i. Remember the electrons present in organic molecules are involved in covalent bonds or lone pairs of electrons on atoms such as O or N
ii. Since similar functional groups will have electrons capable of discrete classes of transitions, the characteristic energy of these energies is more representative of the functional group than the electrons themselves
iii. A functional group capable of having characteristic electronic transitions is called a chromophore (color loving)
iv. Structural or electronic changes in the chromophore can be quantified and used to predict shifts in the observed electronic transitions
- Alkanes – only posses s-bonds and no lone pairs of electrons, so only the high energy s à s* transition is observed in the far UV
This transition is destructive to the molecule, causing cleavage of the s-bond
- Alcohols, ethers, amines and sulfur compounds – in the cases of simple, aliphatic examples of these compounds the n à s* is the most often observed transition; like the alkane s à s* it is most often at shorter l than 200 nm
See how this transition occurs from the HOMO to the LUMO
- Alkenes and Alkynes – in the case of isolated examples of these compounds the p à p* is observed at 175 and 170 nm, respectively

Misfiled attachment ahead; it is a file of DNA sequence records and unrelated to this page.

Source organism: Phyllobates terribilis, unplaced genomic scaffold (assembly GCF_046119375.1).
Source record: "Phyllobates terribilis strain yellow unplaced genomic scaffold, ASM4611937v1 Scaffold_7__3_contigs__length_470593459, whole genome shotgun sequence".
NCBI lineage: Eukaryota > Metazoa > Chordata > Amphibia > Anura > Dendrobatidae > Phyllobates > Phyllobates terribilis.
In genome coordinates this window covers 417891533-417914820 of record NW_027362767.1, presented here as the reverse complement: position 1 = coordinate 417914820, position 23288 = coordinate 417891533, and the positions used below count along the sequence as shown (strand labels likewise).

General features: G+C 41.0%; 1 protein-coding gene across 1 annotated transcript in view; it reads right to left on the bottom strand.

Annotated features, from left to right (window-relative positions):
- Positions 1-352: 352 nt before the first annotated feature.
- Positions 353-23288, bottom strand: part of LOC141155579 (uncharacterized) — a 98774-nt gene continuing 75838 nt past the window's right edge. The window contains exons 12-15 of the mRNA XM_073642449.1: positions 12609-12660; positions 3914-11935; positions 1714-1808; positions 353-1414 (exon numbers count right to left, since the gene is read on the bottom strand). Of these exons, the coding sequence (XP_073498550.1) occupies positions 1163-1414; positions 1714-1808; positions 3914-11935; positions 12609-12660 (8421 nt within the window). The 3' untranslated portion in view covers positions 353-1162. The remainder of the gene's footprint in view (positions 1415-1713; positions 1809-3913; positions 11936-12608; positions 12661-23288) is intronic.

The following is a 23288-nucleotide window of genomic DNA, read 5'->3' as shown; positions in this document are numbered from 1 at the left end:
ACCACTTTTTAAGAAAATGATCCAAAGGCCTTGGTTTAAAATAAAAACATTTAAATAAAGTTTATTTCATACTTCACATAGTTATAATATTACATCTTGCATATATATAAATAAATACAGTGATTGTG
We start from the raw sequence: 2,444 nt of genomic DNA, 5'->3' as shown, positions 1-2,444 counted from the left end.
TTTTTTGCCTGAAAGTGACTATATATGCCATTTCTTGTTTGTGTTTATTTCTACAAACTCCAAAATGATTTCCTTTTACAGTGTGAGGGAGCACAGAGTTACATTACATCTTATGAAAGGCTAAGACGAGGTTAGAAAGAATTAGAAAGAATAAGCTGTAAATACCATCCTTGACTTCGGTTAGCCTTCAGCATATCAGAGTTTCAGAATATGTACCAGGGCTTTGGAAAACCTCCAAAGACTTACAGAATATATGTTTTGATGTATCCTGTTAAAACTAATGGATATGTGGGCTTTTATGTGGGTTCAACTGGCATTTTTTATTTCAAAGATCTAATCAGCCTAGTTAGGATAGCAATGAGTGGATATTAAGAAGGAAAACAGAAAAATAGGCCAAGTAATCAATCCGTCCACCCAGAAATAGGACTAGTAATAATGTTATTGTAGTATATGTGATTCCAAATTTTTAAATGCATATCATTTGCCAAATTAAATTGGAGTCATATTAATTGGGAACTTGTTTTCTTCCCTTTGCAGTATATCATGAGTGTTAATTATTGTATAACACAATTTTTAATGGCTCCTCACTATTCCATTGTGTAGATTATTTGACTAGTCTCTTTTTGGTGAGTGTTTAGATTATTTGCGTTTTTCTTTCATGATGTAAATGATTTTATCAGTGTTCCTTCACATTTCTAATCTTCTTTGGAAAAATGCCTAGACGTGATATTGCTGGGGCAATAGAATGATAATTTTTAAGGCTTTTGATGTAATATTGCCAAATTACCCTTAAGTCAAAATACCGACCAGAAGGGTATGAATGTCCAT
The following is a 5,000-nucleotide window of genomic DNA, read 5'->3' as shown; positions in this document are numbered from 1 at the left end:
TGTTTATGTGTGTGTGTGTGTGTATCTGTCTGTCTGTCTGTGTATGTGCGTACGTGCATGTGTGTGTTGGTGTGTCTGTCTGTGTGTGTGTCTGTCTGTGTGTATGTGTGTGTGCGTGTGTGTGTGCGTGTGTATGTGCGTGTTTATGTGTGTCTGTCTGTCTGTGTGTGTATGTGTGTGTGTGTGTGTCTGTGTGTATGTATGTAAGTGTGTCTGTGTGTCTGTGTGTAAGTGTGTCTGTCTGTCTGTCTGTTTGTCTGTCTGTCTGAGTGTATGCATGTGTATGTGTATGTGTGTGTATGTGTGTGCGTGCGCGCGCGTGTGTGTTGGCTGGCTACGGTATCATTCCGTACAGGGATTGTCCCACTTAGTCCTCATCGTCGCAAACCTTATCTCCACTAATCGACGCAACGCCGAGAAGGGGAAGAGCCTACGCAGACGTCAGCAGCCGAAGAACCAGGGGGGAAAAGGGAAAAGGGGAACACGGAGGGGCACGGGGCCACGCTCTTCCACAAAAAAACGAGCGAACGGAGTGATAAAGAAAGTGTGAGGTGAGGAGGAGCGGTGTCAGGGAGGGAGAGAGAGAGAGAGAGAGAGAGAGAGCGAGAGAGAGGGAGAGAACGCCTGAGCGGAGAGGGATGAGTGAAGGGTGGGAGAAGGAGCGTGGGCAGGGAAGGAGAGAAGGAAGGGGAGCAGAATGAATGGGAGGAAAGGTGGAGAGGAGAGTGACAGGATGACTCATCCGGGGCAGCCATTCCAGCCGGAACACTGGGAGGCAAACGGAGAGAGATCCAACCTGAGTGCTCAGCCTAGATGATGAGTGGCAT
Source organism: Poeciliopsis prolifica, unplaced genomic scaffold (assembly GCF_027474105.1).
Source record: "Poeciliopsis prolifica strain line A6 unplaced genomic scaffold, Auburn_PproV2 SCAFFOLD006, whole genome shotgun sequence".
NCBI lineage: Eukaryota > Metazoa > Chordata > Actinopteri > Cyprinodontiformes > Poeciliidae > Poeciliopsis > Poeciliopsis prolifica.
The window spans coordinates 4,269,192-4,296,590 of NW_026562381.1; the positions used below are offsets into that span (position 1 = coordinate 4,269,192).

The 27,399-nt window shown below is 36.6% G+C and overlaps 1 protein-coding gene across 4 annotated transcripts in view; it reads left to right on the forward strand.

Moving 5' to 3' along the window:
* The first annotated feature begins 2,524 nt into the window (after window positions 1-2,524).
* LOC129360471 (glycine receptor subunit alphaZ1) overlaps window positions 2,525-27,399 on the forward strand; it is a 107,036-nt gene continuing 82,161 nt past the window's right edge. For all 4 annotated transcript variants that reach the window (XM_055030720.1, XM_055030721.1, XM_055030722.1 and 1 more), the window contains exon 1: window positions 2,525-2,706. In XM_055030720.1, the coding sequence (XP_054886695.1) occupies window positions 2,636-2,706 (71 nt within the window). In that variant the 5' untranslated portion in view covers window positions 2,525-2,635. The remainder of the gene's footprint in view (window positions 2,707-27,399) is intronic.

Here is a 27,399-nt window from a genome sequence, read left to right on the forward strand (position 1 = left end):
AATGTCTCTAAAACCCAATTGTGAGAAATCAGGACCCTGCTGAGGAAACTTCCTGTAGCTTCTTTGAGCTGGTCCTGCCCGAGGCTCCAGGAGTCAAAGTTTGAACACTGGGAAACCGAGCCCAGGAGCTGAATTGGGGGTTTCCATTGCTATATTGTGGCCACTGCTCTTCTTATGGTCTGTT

Even though this transition is of lower energy than s à s*, it is still in the far UV – however, the transition energy is sensitive to substitution
- Carbonyls – unsaturated systems incorporating N or O can undergo n à p* transitions (~285 nm) in addition to p à p*
- Despite the fact this transition is forbidden by the selection rules (e = 15), it is the most often observed and studied transition for carbonyls
- This transition is also sensitive to substituents on the carbonyl
- Similar to alkenes and alkynes, non-substituted carbonyls undergo the p à p* transition in the vacuum UV (188 nm, e = 900); sensitive to substitution effects
Carbonyls – n à p* transitions (~285 nm); p à p* (188 nm)
From our brief study of these general chromophores, only the weak n à p* transition occurs in the routinely observed UV . The attachment of substituent groups (other than H) can shift the energy of the transition.
Substituents that increase the intensity and often wavelength of an absorption are called auxochromes. Common auxochromes include alkyl, hydroxyl, alkoxy and amino groups and the halogens
Substituents may have any of four effects on a chromophore
i. Bathochromic shift (red shift) – a shift to longer l; lower energy
ii. Hypsochromic shift (blue shift) – shift to shorter l; higher energy
iii. Hyperchromic effect – an increase in intensity
iv. Hypochromic effect – a decrease in intensity
Some common structures and their Absorbance maximum are given below :
How to determine structures using UV spectra data :